Early in this anachronistic book, William M. Osborn writes that the best book on the American Indians of the 19th century is painter George Catlin's "Letters and Notes." Remarking how Catlin respected and admired the Indians, Osborn quotes him: "The North American Indian in his native state is an honest, hospitable, brave, warlike, cruel, revengeful, relentless yet honorable, contemplative and religious being."
"The Wild Frontier" concentrates on the warlike, cruel and revengeful elements of this description, especially the cruelty. It is one long catalog of the raids, murders and tortures committed by the Indians as the invading Europeans relentlessly pushed them west from the Atlantic Coast, west from the Mississippi valley and eventually out of California. Osborn dwells on this in wearying detail. Over and over, for page after page after page, he describes Indians scalping, burning and mutilating their captives.
Why? It is all in the service of accurate history, he says. He quotes historian Arthur M. Schlesinger Jr. as saying that schools and colleges must teach history that is not "dictated by pressure groups, whether political, economic, religious or ethnic."
Osborn thinks that too much historical thinking about the indigenous Americans is too soft, that "revisionists" are rewriting Indian history hoping to help them, when they will only hurt them. Among the books he cites as "revisionist" is Dee Brown's "Bury My Heart at Wounded Knee." Osborn writes that many protesters against the war in Vietnam are now "college professors and leaders of the political correctness movement, which admittedly has contempt for American history." Indians, Osborn adds, "hold a special place in politically correct hearts."
"The rich, cultural history of the many tribes is well worth preserving and presenting, but falsification of certain aspects of Indian life is not," Osborn writes. And he attempts to appear fair. He lists what he calls atrocities of the settlers in the 300-year conflict between whites and Indians. But that list is much shorter than the Indians' atrocities that he describes.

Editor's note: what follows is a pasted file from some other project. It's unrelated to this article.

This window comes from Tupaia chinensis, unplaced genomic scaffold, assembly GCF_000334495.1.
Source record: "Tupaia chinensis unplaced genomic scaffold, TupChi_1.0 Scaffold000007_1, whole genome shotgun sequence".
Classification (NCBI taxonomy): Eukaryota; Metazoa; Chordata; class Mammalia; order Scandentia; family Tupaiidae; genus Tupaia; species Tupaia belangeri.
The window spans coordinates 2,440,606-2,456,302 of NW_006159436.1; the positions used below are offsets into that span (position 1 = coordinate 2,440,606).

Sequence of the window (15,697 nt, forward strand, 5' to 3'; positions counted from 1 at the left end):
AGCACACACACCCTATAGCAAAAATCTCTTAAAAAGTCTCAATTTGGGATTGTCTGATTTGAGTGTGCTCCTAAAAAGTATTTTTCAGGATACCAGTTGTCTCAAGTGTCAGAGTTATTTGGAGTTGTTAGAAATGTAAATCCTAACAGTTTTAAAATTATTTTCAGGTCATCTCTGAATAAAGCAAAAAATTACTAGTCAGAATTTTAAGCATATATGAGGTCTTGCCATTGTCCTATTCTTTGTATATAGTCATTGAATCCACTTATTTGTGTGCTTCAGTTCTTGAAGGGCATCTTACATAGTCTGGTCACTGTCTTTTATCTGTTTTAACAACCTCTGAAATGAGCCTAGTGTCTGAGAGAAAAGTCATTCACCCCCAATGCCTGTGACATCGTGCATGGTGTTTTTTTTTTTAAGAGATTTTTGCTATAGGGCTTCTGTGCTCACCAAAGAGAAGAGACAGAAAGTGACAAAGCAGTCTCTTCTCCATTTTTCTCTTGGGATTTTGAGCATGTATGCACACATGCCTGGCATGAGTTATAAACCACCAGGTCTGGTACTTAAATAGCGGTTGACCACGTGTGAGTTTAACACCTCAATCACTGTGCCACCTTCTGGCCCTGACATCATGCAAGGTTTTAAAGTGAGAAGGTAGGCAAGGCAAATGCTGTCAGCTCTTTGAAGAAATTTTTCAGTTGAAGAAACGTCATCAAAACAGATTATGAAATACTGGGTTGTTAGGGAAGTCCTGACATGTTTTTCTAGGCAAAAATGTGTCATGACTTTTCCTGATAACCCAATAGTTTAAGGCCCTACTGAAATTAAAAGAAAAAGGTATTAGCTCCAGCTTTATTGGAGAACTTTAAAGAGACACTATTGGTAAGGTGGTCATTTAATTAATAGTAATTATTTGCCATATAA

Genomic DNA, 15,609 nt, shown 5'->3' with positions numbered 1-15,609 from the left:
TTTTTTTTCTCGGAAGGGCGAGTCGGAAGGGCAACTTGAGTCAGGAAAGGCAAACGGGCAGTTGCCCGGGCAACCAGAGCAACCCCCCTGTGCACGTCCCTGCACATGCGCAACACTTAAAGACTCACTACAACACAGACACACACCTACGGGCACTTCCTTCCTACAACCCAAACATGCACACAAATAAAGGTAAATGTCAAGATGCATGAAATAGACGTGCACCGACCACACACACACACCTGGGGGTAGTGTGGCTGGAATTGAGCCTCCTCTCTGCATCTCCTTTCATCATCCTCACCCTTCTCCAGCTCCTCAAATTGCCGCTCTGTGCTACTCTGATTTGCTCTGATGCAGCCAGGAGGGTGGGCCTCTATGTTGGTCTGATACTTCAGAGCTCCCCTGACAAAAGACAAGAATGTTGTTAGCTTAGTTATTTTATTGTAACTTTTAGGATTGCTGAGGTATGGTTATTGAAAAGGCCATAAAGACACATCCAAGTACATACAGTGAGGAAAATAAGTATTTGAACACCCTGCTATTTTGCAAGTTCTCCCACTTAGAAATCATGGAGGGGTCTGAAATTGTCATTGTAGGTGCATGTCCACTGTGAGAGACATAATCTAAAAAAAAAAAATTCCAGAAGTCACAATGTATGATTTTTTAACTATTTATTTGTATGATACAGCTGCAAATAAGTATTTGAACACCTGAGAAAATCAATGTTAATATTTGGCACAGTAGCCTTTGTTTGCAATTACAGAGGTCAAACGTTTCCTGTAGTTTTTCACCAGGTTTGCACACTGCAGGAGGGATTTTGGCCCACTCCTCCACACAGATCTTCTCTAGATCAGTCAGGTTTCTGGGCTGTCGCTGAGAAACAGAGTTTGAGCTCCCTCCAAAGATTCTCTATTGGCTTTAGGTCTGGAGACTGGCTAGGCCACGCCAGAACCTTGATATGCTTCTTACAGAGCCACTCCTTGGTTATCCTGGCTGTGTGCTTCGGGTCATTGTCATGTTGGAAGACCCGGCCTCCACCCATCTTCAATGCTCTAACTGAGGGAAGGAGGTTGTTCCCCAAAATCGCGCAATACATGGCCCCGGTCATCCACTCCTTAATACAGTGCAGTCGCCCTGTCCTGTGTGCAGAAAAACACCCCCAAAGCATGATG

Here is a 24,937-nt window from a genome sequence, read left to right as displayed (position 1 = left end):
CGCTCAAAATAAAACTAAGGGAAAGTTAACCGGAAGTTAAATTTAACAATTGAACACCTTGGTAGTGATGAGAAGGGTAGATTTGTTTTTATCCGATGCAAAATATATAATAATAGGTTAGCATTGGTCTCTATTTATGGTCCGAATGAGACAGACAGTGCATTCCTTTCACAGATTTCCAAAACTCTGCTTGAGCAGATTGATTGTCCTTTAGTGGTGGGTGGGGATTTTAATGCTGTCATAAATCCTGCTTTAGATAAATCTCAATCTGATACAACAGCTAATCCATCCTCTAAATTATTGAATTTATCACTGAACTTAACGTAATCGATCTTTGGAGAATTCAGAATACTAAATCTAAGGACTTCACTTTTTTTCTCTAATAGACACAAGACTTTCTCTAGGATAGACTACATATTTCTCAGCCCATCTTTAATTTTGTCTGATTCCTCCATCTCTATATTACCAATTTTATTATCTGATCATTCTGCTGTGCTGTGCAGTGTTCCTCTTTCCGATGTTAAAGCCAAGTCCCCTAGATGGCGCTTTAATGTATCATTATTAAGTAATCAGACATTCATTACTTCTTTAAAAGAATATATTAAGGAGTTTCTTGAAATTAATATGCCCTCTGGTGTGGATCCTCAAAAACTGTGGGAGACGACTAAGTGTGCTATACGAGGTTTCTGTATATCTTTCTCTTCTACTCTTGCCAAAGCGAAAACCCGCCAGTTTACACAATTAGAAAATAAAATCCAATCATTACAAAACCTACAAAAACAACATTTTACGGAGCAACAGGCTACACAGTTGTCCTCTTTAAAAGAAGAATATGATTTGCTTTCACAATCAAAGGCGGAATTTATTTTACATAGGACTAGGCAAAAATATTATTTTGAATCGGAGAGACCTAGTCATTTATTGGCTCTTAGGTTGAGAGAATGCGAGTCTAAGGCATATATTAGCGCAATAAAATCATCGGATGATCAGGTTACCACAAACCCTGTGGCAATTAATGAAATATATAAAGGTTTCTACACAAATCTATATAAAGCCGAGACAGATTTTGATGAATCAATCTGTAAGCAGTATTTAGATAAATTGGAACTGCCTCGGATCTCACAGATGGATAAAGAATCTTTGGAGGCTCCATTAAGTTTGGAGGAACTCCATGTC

Osborn does not regard the seizure of land and hunting grounds from the Indians as events to cause any disquiet in white souls. A retired lawyer by profession, not a historian, Osborn takes a lawyer's view of land ownership. The purchases, for example, of the Louisiana territory from France, Florida from Spain, the Gadsden purchase from Mexico and the purchase of Alaska from Russia meant that "under international law then and now, lands occupied by Indians in these territories purchased by treaty belonged to the government and not the Indians."
Likewise, land conquered by the Americans could not belong to the Indians because in law a conqueror acquires title to the land. It is therefore without precedent and amazing, Osborn argues, that the Indian Claims Commission Act of 1946 was established, arranging for the commission to consider Indian claims that land was wrongly taken from them. He notes that the Sioux were awarded $105 million because the government wrongfully took the Black Hills from them, which were theirs by treaty, and remarks, with apparent disapproval, that claims are still being pressed.
Osborn takes a similar lawyer's approach to the Trail of Tears, the removal of five tribes--Choctaw, Seminole, Creek, Cherokee and Chickasaw--from the southeast to Oklahoma between 1831 and 1842. The tribes signed treaties of removal. Osborn ponders whether this removal, in which many Indians died, was an "atrocity." He often points out that writers of the time, including Catlin, said the Indians' new lands were excellent. Although Osborn recommends the reading of Catlin, there is no trace in his own work of Catlin's understanding for and empathy with the Native American.
Then why did Osborn write this book? Although he says he did so for historical accuracy, the tortures and mayhem he recounts are well-known to students of American history. The only discernible motive for Osborn's book seems to be a kind of ideological resentment toward Indians (he never calls them Native Americans) and their supporters. He quotes approvingly a writer who says that the $3 billion the U.S. government spends on Indians each year is largely wasted, and notes that the "settlers" provided Indians with many useful things, from guns to modern technology. Assimilation, he seems to suggest, is the only option left for them. Such reasoning suggests why "The Wild Frontier," contrary to its claim, is not a helpful contribution to the complex question of the place of Indians in America at the dawn of a new century.